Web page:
If you’re preparing for a contract beyond the borders of South Africa, you’re probably thinking about any immunisations you may need, what clothes to pack, what your accommodation will be like, etc. The last thing on your mind may be your financial arrangements. Your credit and debit cards work abroad; you’re sorted. Or are you?
South Africa has much stricter rules governing the movement of its currency across its borders than many other countries have. The UK, for example, requires travellers to declare more than £10,000 (c. R173,000) in cash on their person when leaving the country (seriously – who carries that amount of cash?!) but places no restrictions on use of bank cards and credit cards when living abroad (though the practices of the banks themselves may vary). Consultnet knows of one consultant from the UK who has been in South Africa for nine years and still holds a UK bank account and uses the cards on it with impunity. Unfortunately, life is not so simple for the South African consultant working abroad.
The South African Reserve Bank (SARB), via its Exchange Control mechanism, controls the flow of funds out of the country. It makes a distinction between travellers merely on holiday or business travel and those living temporarily abroad, and the definition of ‘temporary’ is not black and white. ‘Temporary’ is not defined as a set or maximum length of time, but rather refers to living abroad, without having emigrated, for whatever reason. This is exactly the situation contractors are in. To confuse matters further, the SARB rules bear no resemblance to the Home Affairs regulations governing passports and visas.
Coming back to South Africa for regular visits has no bearing on SARB’s view of temporary residence abroad. In SARB’s eyes, if you earn foreign currency while physically abroad, even if you do so intermittently for short periods, you may be considered temporarily abroad.
Credit/debit card use while temporarily abroad
While the definition of ‘temporary’ seems to be somewhat subjective, the SARB rules are very clear on use of your South African credit and debit cards abroad. In the calendar year you leave South Africa you may, subject to prior approval, use your credit card up to and until 31 December of that year. You may not continue to use it the following year unless you are due to return to the country at the end of that year.
This means that the maximum time you can use your cards abroad is two years, if you leave at the beginning of January and intend to return by December of the following year…and you seek approval first. If your departure from SA is later in the year, you have less guaranteed time – only a few months – and less total time; and in this case you are also much more likely to need that prior approval for the second calendar year.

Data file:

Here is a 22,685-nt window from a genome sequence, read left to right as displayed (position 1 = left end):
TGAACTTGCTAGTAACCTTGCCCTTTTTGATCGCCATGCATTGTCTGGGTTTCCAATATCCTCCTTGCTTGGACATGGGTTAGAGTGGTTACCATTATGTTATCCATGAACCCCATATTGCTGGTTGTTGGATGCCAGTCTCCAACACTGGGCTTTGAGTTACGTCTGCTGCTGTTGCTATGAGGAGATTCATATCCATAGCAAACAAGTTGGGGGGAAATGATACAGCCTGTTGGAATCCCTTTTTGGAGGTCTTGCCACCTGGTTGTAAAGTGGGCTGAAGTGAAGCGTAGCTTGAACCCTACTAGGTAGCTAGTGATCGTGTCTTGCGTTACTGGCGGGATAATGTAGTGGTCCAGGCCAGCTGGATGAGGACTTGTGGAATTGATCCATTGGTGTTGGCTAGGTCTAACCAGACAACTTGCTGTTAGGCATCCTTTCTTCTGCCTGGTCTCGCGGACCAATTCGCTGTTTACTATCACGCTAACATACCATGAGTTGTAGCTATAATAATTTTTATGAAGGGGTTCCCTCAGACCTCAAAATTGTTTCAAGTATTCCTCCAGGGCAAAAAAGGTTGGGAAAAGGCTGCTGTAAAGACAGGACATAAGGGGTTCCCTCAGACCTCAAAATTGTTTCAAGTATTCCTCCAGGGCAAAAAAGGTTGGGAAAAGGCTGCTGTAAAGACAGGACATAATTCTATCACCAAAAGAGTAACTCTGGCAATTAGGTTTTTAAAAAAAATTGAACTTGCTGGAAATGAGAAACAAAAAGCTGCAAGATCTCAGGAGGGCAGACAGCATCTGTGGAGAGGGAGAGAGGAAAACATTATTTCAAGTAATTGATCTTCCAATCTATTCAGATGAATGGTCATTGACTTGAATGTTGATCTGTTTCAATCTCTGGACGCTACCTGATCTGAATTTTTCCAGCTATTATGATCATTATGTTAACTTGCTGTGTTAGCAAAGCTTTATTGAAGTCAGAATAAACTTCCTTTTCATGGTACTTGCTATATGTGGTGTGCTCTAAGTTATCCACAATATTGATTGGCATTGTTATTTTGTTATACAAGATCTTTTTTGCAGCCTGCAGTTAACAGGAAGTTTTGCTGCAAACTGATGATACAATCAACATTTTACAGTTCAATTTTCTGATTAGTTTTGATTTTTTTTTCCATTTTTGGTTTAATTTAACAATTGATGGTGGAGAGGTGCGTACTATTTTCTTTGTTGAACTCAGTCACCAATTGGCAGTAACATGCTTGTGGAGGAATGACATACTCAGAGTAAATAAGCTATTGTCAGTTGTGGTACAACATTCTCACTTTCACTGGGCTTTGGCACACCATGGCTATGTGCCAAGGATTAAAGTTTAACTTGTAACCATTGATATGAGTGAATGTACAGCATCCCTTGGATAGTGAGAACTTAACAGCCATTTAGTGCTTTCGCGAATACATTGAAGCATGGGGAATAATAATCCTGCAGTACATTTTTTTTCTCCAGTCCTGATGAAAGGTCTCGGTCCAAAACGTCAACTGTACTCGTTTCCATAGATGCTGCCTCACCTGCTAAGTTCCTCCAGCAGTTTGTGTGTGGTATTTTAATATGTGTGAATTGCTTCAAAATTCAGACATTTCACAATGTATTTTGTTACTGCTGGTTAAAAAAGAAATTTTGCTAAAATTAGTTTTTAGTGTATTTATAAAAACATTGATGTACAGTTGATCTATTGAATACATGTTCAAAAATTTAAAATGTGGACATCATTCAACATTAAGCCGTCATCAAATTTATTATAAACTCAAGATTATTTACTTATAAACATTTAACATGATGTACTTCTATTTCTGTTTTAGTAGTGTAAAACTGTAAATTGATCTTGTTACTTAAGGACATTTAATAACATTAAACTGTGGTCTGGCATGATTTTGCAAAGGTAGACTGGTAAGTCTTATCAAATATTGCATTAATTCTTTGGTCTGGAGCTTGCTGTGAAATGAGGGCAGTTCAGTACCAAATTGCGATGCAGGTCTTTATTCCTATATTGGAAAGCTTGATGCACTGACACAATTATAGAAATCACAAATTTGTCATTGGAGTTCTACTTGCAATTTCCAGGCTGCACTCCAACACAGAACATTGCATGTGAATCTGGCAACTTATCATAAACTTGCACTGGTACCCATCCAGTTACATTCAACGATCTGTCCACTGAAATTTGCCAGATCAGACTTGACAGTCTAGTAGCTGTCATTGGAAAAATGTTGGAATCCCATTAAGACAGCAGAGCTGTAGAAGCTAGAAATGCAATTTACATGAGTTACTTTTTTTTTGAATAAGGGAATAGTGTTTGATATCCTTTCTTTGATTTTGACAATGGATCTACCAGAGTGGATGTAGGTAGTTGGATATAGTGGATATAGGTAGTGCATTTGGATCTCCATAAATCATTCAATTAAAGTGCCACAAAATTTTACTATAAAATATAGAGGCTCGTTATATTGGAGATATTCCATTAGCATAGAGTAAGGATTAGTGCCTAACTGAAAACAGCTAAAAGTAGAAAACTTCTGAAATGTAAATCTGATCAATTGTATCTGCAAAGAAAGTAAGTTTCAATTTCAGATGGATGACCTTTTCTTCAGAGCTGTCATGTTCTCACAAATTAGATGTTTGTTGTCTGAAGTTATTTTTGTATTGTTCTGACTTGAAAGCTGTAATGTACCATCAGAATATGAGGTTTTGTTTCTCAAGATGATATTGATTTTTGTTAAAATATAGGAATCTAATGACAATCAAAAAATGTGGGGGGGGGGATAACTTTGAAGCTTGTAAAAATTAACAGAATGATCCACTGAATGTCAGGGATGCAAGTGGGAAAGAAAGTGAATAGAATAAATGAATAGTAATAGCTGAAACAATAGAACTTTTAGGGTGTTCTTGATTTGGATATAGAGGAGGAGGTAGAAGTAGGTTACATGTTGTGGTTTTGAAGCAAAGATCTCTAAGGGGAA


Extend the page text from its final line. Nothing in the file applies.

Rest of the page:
Here’s an example: you leave SA in September for a six-month contract in Ghana. You come home at Christmas and return to Ghana in January. Unless you have secured SARB’s approval to use your credit card for the duration of your contract (which expires in March of the second calendar year), you may find your card no longer works. Or more likely it will work, but you may face a stiff penalty. More on that later.
Ignorance is not bliss
We’re giving you this information because you cannot plead ignorance of the rules as your defense if you contravene them. Nor can you blame your bank if it sends a renewal card to your foreign address. Branch staff are often not trained in the details of the South African Exchange Control Rules as they apply to South Africans living abroad. It is your responsibility to make your situation known to SARB (and to SARS). Permission to use your cards is granted on a SARB letterhead and not your bank’s letterhead. Make sure you have filled in the correct forms and received the correct authorisation before you go.
Should you cancel your cards?
You don’t need to cancel your South African cards while you are abroad, and you may continue to use them legitimately for online purchases delivered to a South African address (for example for goods delivered to family remaining in South Africa). But unauthorised use of the cards while out of the country may result in a penalty fine.
Penalties for non-compliance
If you fail to notify SARB of your plans and continue to use your credit or debit cards into the second calendar year of your contract, you may face a SARB penalty as high as 40% of the irregular spend. The money you have spent irregularly abroad will have to be brought back into your South African bank account and transferred from foreign currency funds. So, you could wind up with two charges – the 40% penalty to SARB and a forex hit, if exchange rates have moved against you. If you realise you have made a genuine mistake (for example, you are reading this article and you are in the second year of a contract), it may be possible to rectify your mistake retrospectively, without the need to pay the full 40% penalty. But you must contact SARB immediately and not wait until you receive an enquiry letter from the Reserve Bank.
If in doubt, seek help
In the first instance talk to your employer. If they have seconded you to a foreign project or if they are based in a foreign country and have hired you as a cross-border contractor, they should have specialists on staff who can advise you. If not, there are firms who offer specialist tax and legal advice on cross-border financial regulations. Don’t get caught out. Make sure you know and abide by the rules.